A proposed class action lawsuit alleges a number of popular Volkswagen and Audi models come equipped with inherently defective sunroofs that can leak and damage a vehicle’s interior, electrical systems and safety sensors.
Having just barely emerged from the rubble of the “Dieselgate” scandal, Volkswagen, in an attempt to rebuild its reputation, began offering what it calls a “People First” bumper-to-bumper new vehicle limited warranty that covers six years/72,000 miles and is the longest in the auto industry, the lawsuit begins. Unfortunately for some consumers, the 45-page suit says, the warranty is not being honored for the following vehicle models, all of which are allegedly equipped with defective, leak-prone sunroofs:
2015-Present Audi A1 Mk2;
2015-Present Audi A3 Mk3;
2015-Present Audi TT Mk3;
2015-Present Audi Q2;
2015-Present Audi Q3;
2015-Present Volkswagen Arteon;
2015-Present Volkswagen Atlas/Teramont;
2015-Present Volkswagen Golf;
2015-Present Volkswagen Jetta;
2015-Present Volkswagen Passat;
2015-Present Volkswagen Polo;
2015-Present Volkswagen Tiguan; and
2015-Present Volkswagen Touran.
According to the complaint, defendants Volkswagen Group of America and Volkswagen AG refuse to repair, correct or otherwise address the sunroof defect, much less live up to their promise to make “any repair to correct a defect in the manufacturer’s material or workmanship.” Further, citing “internal documents” reportedly sent from the German automaker to North American dealers, the suit alleges VW has “long been aware” of the defect and has actively concealed the problem from drivers who are left to discover the issue on their own.
“VW may have intended its new warranty to win over consumers after Dieselgate, but given that VW will not acknowledge or repair the known sunroof defect, the warranty has not restored Class Vehicle consumers’ faith in VW,” the lawsuit reads. “VW has created another scandal through its deceptive and fraudulent business practices wherein they profit and consumers suffer.”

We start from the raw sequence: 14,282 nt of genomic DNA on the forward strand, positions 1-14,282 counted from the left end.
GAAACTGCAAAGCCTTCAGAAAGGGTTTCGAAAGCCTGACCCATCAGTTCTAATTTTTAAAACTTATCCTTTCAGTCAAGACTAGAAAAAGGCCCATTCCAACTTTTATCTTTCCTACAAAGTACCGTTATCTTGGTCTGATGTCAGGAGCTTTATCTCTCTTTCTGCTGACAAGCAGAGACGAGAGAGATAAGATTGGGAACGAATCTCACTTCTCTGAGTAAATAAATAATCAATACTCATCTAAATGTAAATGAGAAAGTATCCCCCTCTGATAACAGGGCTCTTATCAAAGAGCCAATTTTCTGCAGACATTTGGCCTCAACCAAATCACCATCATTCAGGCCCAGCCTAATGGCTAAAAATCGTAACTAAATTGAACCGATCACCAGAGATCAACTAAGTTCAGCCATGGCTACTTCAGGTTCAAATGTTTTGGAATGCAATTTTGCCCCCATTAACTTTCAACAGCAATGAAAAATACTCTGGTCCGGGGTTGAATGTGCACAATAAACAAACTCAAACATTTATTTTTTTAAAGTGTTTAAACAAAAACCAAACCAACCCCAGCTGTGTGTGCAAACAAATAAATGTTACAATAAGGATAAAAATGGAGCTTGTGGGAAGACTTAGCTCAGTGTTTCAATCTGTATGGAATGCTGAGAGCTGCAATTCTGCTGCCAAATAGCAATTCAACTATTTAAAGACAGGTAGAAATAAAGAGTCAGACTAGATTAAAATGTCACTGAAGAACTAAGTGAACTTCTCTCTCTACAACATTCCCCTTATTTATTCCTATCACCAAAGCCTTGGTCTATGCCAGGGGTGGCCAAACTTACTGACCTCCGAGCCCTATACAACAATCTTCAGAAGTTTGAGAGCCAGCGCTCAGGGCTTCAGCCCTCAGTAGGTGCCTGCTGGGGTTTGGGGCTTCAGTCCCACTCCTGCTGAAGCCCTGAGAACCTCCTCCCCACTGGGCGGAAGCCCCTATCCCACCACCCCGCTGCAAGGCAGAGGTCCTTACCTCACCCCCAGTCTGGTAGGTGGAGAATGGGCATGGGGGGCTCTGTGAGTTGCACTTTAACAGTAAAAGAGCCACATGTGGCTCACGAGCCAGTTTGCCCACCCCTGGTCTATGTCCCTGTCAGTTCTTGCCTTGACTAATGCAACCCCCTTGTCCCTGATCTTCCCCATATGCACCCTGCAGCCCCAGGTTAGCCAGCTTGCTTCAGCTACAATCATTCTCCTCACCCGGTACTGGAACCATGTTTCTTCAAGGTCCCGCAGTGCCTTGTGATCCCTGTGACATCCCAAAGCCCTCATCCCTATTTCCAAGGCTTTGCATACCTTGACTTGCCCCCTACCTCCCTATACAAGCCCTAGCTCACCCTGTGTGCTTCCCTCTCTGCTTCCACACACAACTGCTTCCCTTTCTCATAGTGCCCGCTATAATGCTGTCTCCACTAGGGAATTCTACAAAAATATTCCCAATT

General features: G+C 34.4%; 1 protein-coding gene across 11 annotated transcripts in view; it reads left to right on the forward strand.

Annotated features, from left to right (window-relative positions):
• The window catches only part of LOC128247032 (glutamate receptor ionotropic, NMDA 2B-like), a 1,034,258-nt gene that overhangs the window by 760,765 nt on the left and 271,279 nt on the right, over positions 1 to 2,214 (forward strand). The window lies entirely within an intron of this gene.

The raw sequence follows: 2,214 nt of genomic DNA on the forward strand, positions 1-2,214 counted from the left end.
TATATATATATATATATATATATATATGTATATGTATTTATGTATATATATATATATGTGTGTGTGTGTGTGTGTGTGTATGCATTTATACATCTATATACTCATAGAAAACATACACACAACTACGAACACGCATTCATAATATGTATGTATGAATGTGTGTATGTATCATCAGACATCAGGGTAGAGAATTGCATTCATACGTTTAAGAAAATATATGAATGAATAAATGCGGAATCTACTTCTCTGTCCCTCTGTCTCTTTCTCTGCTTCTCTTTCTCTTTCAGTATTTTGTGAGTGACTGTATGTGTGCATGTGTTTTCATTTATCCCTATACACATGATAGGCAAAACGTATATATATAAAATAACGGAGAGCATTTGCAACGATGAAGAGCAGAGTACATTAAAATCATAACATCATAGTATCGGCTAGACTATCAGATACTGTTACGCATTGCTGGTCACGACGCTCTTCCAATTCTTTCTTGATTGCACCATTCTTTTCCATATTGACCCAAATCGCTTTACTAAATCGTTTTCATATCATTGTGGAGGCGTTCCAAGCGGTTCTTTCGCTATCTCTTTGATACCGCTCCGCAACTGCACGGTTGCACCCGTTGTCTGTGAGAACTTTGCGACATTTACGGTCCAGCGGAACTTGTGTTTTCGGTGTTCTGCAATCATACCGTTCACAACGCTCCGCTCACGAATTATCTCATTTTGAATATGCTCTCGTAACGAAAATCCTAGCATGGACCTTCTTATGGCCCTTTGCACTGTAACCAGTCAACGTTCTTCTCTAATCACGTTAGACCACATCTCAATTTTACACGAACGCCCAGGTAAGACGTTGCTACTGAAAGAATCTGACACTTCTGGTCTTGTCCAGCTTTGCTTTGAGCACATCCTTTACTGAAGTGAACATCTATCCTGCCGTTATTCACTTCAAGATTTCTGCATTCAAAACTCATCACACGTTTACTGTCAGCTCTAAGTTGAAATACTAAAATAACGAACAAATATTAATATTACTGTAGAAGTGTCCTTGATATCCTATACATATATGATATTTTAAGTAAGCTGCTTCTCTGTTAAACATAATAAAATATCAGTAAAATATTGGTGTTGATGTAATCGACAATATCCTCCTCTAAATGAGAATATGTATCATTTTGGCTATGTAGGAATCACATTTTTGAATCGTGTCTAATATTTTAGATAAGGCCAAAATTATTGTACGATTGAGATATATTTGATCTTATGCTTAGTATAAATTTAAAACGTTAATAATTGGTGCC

The case claims Volkswagen has issued “no less than five” technical service bulletins dating as far back as March 2016 that pertain to the sunroofs with which the above-listed vehicle models are equipped. These technical service bulletins, according to the complaint, touched on everything from tips for dealers on how to replace faulty sunroof frames, to investigating complaints of water leakage from sunroof drain tubes, to an August 2017 notice in which the lawsuit alleges the automaker informed dealers that it is “not notifying consumers” of the problem.
As a result of Volkswagen’s conduct, drivers have been left to incur substantial out-of-pocket repair bills, according to the case. Some, the lawsuit says, have even had to file claims through their auto insurance policies and incurred substantial deductibles. Given that consumers reasonably expected that any damage related to the sunroof defect would be covered under warranty—and, thanks to VW’s advertising, expected their vehicles to perform to a certain level—proposed class members have been deprived of the benefit of their bargain, the case argues. According to the complaint, consumers would not have bought or leased their VW or Audi vehicles, or would have paid far less for the cars, had they known of the sunroof leakage issue.
The complaint states that the plaintiff anticipates amending the list of affected vehicles once all VW and Audi models with defective sunroofs have been identified. The lawsuit looks to cover all consumers who bought or leased any of the Volkswagen or Audi vehicle models listed above or any other model with substantially similar component sunroof parts.